Luther Contra Theonomy

A second kind of abrogation of the Law, an outward one, is that the political laws of Moses do not apply to us at all. Therefore we should not restore them to the courthouse or chain ourselves to them in some superstitious way, as some men who were ignorant of this liberty did several years ago. Nevertheless, although the Gospel does not subject us to the civil laws of Moses, it does not completely set us free from obedience to all political laws; but in this bodily life it subjects us to the laws of the state in which we live, and it commands everyone to obey his magistrate and his laws, “not only to avoid God’s wrath but also for the sake of conscience” (1 Peter 2:13–14; Rom. 13:5). Nor would it be a sin if the emperor used some of the civil laws of Moses; in fact, it would be a good idea if he did. Therefore the sophists are in error when they imagine that after Christ the civil laws of Moses are fatal to us.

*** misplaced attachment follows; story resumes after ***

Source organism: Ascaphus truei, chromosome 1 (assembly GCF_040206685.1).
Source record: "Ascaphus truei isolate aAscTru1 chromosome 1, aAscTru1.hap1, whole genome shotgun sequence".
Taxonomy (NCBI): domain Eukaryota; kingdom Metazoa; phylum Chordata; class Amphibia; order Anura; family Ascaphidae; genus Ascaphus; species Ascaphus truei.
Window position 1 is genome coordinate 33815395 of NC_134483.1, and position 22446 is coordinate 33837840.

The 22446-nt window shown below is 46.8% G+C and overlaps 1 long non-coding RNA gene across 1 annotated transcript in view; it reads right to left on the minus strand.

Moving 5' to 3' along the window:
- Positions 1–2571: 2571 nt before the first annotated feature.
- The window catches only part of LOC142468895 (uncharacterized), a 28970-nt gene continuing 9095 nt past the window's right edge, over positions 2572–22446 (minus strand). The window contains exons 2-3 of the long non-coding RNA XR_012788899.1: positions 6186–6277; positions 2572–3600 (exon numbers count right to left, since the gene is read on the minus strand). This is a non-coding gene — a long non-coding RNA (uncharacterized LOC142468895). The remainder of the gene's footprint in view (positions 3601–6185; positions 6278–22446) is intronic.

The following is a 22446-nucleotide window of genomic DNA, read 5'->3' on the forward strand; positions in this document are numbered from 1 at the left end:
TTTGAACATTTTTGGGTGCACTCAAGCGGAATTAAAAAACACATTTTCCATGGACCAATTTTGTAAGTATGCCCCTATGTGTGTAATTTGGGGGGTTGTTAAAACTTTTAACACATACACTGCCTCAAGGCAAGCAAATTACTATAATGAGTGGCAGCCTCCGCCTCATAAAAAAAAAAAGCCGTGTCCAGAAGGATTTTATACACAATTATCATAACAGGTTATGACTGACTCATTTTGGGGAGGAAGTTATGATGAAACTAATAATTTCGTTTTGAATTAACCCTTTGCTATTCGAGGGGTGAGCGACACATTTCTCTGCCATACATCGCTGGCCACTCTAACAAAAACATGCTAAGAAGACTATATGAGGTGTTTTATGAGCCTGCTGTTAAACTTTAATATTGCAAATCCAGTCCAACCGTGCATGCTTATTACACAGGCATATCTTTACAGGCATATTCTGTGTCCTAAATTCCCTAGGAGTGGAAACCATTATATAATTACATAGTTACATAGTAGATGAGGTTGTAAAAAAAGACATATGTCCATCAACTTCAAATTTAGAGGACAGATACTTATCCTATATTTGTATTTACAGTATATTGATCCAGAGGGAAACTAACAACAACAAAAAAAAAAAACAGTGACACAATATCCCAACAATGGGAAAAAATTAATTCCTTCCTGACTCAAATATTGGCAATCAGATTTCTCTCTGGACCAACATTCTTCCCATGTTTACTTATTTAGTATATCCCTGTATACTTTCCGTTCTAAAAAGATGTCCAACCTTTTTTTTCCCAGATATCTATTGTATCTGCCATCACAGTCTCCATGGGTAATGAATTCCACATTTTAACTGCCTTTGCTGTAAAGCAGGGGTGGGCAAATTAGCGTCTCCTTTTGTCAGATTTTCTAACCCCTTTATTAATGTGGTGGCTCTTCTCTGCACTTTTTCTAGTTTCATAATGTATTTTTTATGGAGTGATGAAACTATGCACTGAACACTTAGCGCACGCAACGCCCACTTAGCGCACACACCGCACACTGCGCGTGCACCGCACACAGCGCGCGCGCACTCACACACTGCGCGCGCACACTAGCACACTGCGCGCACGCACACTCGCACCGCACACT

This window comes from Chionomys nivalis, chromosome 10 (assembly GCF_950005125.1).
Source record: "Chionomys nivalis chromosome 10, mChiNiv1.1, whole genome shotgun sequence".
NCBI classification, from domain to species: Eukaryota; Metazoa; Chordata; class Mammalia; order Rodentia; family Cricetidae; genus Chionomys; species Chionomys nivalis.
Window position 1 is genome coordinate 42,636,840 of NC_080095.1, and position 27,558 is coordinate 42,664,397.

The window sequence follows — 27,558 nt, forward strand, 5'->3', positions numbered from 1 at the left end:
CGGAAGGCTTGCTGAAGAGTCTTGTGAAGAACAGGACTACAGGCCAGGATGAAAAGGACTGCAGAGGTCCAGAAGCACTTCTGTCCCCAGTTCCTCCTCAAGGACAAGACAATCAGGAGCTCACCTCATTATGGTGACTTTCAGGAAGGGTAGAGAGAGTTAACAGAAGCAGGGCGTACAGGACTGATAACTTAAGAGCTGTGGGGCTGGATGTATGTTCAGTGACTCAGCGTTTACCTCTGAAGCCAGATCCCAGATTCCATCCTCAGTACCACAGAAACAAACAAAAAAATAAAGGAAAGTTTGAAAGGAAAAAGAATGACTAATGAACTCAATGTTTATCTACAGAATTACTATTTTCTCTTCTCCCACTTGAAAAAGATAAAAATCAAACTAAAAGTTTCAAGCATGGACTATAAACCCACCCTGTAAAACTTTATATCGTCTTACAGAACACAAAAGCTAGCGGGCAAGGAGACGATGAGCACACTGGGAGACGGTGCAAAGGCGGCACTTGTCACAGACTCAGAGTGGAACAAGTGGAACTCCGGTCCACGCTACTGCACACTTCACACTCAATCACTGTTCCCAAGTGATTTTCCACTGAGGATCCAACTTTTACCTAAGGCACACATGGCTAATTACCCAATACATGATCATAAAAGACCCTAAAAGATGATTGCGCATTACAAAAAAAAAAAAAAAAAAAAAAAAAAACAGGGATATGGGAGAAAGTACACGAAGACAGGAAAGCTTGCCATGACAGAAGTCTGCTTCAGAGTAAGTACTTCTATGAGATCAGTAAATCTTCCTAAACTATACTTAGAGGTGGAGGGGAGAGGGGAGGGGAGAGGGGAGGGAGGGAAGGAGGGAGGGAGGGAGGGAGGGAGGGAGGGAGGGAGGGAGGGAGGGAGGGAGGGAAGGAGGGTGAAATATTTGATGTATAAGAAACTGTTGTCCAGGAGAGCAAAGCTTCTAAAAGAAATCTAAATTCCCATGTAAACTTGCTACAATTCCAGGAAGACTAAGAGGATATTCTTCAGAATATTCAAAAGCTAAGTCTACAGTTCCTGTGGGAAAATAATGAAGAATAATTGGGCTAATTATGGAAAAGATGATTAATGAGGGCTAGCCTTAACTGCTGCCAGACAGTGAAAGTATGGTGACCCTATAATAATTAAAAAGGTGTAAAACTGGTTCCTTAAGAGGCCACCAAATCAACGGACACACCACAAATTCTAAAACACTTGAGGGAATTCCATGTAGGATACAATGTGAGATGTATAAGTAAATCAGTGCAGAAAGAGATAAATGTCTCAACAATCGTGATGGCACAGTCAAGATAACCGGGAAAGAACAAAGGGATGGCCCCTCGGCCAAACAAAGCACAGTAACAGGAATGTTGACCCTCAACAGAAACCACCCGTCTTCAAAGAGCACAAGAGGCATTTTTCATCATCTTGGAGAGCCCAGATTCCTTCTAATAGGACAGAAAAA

Martin Luther | Luther’s Works, Vol. 26: Lectures on Galatians, 1535, Chapters 1–4, ed. Jaroslav Jan Pelikan, Hilton C. Oswald, and Helmut T. Lehmann, vol. 26 (Saint Louis: Concordia Publishing House, 1999), 448.


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  • Tony Phelps
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    Tony grew up in Rhode Island. He was educated at BA (University of Rhode Island) and Gordon-Conwell Theological Seminary. He worked in the insurance industry for ten years. He planted a PCA church in Wakefield, RI where he served for eleven years. In 2015–18 he pastored Covenant Reformed Church (URCNA) in Colorado Springs. He is currently pastor of Living Hope (OPC). Tony is married to Donna and together they have three children.

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